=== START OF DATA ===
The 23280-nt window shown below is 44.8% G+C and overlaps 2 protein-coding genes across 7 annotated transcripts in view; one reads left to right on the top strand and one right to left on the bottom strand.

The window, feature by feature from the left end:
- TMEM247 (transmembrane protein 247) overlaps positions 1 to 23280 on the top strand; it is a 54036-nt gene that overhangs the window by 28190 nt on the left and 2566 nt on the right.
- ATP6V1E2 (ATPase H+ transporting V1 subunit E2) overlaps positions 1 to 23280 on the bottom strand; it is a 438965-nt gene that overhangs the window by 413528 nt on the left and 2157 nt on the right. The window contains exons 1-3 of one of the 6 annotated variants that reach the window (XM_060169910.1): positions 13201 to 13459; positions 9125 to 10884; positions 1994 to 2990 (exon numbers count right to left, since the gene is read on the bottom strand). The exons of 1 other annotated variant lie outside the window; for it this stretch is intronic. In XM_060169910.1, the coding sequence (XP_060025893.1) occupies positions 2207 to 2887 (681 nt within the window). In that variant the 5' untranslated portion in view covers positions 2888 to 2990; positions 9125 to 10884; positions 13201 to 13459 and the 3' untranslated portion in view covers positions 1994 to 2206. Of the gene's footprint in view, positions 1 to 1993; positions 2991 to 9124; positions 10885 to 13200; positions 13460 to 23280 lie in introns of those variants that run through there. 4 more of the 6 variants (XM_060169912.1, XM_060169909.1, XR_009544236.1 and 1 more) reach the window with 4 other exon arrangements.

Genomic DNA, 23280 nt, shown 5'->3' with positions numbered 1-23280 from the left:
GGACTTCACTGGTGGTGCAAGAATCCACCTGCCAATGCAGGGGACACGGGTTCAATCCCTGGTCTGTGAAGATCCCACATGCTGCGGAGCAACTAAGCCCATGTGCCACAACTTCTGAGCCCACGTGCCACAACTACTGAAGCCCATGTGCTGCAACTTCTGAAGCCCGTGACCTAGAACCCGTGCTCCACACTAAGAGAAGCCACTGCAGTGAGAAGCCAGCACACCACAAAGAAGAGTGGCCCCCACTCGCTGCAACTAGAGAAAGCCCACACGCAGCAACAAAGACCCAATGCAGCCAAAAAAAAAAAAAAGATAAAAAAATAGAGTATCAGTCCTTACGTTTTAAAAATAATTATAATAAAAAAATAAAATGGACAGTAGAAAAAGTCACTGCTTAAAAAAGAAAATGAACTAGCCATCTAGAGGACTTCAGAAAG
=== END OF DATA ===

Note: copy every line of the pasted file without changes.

The 23280-nt window shown below is 44.8% G+C and overlaps 2 protein-coding genes across 7 annotated transcripts in view; one reads left to right on the top strand and one right to left on the bottom strand.

The window, feature by feature from the left end:
- TMEM247 (transmembrane protein 247) overlaps positions 1 to 23280 on the top strand; it is a 54036-nt gene that overhangs the window by 28190 nt on the left and 2566 nt on the right.
- ATP6V1E2 (ATPase H+ transporting V1 subunit E2) overlaps positions 1 to 23280 on the bottom strand; it is a 438965-nt gene that overhangs the window by 413528 nt on the left and 2157 nt on the right. The window contains exons 1-3 of one of the 6 annotated variants that reach the window (XM_060169910.1): positions 13201 to 13459; positions 9125 to 10884; positions 1994 to 2990 (exon numbers count right to left, since the gene is read on the bottom strand). The exons of 1 other annotated variant lie outside the window; for it this stretch is intronic. In XM_060169910.1, the coding sequence (XP_060025893.1) occupies positions 2207 to 2887 (681 nt within the window). In that variant the 5' untranslated portion in view covers positions 2888 to 2990; positions 9125 to 10884; positions 13201 to 13459 and the 3' untranslated portion in view covers positions 1994 to 2206. Of the gene's footprint in view, positions 1 to 1993; positions 2991 to 9124; positions 10885 to 13200; positions 13460 to 23280 lie in introns of those variants that run through there. 4 more of the 6 variants (XM_060169912.1, XM_060169909.1, XR_009544236.1 and 1 more) reach the window with 4 other exon arrangements.

Genomic DNA, 23280 nt, shown 5'->3' with positions numbered 1-23280 from the left:
GGACTTCACTGGTGGTGCAAGAATCCACCTGCCAATGCAGGGGACACGGGTTCAATCCCTGGTCTGTGAAGATCCCACATGCTGCGGAGCAACTAAGCCCATGTGCCACAACTTCTGAGCCCACGTGCCACAACTACTGAAGCCCATGTGCTGCAACTTCTGAAGCCCGTGACCTAGAACCCGTGCTCCACACTAAGAGAAGCCACTGCAGTGAGAAGCCAGCACACCACAAAGAAGAGTGGCCCCCACTCGCTGCAACTAGAGAAAGCCCACACGCAGCAACAAAGACCCAATGCAGCCAAAAAAAAAAAAAAGATAAAAAAATAGAGTATCAGTCCTTACGTTTTAAAAATAATTATAATAAAAAAATAAAATGGACAGTAGAAAAAGTCACTGCTTAAAAAAGAAAATGAACTAGCCATCTAGAGGACTTCAGAAAG